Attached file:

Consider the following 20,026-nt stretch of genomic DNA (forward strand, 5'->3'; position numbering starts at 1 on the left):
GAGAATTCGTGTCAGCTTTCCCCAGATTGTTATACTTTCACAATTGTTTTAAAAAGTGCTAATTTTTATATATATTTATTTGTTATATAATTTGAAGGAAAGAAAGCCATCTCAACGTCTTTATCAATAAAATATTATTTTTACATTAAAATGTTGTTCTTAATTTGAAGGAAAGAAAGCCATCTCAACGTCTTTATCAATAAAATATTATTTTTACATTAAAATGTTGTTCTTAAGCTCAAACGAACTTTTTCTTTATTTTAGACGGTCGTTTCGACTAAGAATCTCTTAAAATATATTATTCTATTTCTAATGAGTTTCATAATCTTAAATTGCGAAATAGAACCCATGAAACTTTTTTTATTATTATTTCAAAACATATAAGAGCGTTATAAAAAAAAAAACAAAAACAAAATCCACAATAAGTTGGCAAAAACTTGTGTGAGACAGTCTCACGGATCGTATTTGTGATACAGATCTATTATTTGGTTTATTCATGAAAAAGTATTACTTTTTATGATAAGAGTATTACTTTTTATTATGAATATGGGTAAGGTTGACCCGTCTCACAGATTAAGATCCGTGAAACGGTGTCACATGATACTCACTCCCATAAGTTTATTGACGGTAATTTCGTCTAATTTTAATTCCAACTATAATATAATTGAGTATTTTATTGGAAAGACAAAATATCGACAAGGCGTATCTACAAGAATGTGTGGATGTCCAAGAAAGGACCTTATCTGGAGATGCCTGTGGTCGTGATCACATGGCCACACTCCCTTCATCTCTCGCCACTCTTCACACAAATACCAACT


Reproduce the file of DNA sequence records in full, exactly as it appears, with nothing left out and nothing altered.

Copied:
Consider the following 20,026-nt stretch of genomic DNA (forward strand, 5'->3'; position numbering starts at 1 on the left):
GAGAATTCGTGTCAGCTTTCCCCAGATTGTTATACTTTCACAATTGTTTTAAAAAGTGCTAATTTTTATATATATTTATTTGTTATATAATTTGAAGGAAAGAAAGCCATCTCAACGTCTTTATCAATAAAATATTATTTTTACATTAAAATGTTGTTCTTAATTTGAAGGAAAGAAAGCCATCTCAACGTCTTTATCAATAAAATATTATTTTTACATTAAAATGTTGTTCTTAAGCTCAAACGAACTTTTTCTTTATTTTAGACGGTCGTTTCGACTAAGAATCTCTTAAAATATATTATTCTATTTCTAATGAGTTTCATAATCTTAAATTGCGAAATAGAACCCATGAAACTTTTTTTATTATTATTTCAAAACATATAAGAGCGTTATAAAAAAAAAAACAAAAACAAAATCCACAATAAGTTGGCAAAAACTTGTGTGAGACAGTCTCACGGATCGTATTTGTGATACAGATCTATTATTTGGTTTATTCATGAAAAAGTATTACTTTTTATGATAAGAGTATTACTTTTTATTATGAATATGGGTAAGGTTGACCCGTCTCACAGATTAAGATCCGTGAAACGGTGTCACATGATACTCACTCCCATAAGTTTATTGACGGTAATTTCGTCTAATTTTAATTCCAACTATAATATAATTGAGTATTTTATTGGAAAGACAAAATATCGACAAGGCGTATCTACAAGAATGTGTGGATGTCCAAGAAAGGACCTTATCTGGAGATGCCTGTGGTCGTGATCACATGGCCACACTCCCTTCATCTCTCGCCACTCTTCACACAAATACCAACT